Title

Analysis of the Stereotype Threat in Sixth Grade Students' Performance on a Math Test

Author(s)

Sonali Parmar

School Name

Heathwood Hall Episcopal School

Grade Level

11th Grade

Presentation Topic

Psychology and Sociology

Presentation Type

Non-Mentored

Abstract

Since 1972, there has been an ongoing trend in which males have outperformed females on the math section of the SAT, although females perform just as well, if not better than males in the classroom. Many attribute females’ lower performance on the SAT to a phenomenon known as the stereotype threat, which is defined as “being at risk of confirming, as self-characteristic, a negative stereotype about one’s group” (Steele and Aronson, 1995). Much research involving the stereotype threat has focused on male and female high school or college-aged students. Little research, however, has been conducted using younger students to determine whether younger males and females are also affected by societal stereotypes. The purpose of this research is to determine the effects of the stereotype threat on sixth grade males’ and females’ performance on a math test. Three groups of sixth-grade students, both male and female, were given two math tests. Group 1 was told that the first test had previously not shown gender differences, and the second test had shown gender differences. Group 2 was told the opposite: the first test had shown gender differences and the second test had not. Lastly, Group 3, the control group, was not given any statements and was instructed to simply take the test. While there were many trends indicating lower test performance for both males and females due to the stereotype threat, these trends were not statistically significant.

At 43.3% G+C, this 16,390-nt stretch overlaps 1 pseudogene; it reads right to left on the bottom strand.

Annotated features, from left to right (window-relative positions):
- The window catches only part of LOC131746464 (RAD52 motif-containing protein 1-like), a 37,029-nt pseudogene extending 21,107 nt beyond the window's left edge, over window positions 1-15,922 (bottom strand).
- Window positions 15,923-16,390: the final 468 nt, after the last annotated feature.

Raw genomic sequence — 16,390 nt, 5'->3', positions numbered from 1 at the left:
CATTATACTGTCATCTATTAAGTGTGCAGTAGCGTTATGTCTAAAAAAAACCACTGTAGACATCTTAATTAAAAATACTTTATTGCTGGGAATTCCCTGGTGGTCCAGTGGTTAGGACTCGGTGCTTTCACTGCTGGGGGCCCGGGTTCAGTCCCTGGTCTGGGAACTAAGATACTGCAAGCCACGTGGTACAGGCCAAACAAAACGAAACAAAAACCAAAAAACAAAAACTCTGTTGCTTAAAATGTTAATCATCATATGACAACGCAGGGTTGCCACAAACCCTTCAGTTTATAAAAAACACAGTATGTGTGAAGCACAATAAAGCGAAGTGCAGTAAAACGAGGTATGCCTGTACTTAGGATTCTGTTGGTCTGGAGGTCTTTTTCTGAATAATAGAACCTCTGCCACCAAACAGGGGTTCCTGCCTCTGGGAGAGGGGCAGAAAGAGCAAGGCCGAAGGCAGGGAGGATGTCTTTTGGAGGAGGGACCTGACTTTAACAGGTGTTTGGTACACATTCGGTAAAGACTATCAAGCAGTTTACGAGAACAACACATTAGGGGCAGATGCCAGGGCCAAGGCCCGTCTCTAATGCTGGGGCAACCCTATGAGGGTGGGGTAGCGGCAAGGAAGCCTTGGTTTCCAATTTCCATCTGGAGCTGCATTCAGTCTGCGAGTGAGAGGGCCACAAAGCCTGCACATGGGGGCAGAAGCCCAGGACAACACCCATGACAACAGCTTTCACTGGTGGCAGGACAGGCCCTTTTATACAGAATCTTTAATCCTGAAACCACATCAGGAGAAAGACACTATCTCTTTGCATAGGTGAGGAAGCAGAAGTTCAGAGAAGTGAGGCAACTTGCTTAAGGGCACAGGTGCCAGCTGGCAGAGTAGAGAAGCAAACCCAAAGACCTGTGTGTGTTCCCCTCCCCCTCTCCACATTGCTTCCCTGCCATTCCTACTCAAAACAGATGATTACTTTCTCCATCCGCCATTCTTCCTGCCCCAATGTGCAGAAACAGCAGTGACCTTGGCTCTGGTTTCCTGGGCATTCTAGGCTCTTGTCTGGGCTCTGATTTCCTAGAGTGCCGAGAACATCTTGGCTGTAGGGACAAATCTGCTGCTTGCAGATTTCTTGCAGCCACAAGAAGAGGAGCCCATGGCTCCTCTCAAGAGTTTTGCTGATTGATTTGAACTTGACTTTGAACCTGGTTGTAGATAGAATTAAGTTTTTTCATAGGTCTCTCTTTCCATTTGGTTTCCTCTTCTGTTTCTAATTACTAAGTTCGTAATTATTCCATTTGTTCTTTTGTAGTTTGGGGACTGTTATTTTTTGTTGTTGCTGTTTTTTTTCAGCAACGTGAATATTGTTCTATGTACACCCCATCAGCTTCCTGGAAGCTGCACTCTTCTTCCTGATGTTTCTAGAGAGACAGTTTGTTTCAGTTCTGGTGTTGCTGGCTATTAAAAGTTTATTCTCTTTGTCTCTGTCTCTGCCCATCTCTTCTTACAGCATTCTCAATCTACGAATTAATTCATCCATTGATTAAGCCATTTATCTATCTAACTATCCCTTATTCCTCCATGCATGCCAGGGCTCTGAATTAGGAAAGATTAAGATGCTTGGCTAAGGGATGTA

Start Date

4-11-2015 9:30 AM

End Date

4-11-2015 9:45 AM

COinS
 
Apr 11th, 9:30 AM Apr 11th, 9:45 AM

Analysis of the Stereotype Threat in Sixth Grade Students' Performance on a Math Test

Since 1972, there has been an ongoing trend in which males have outperformed females on the math section of the SAT, although females perform just as well, if not better than males in the classroom. Many attribute females’ lower performance on the SAT to a phenomenon known as the stereotype threat, which is defined as “being at risk of confirming, as self-characteristic, a negative stereotype about one’s group” (Steele and Aronson, 1995). Much research involving the stereotype threat has focused on male and female high school or college-aged students. Little research, however, has been conducted using younger students to determine whether younger males and females are also affected by societal stereotypes. The purpose of this research is to determine the effects of the stereotype threat on sixth grade males’ and females’ performance on a math test. Three groups of sixth-grade students, both male and female, were given two math tests. Group 1 was told that the first test had previously not shown gender differences, and the second test had shown gender differences. Group 2 was told the opposite: the first test had shown gender differences and the second test had not. Lastly, Group 3, the control group, was not given any statements and was instructed to simply take the test. While there were many trends indicating lower test performance for both males and females due to the stereotype threat, these trends were not statistically significant.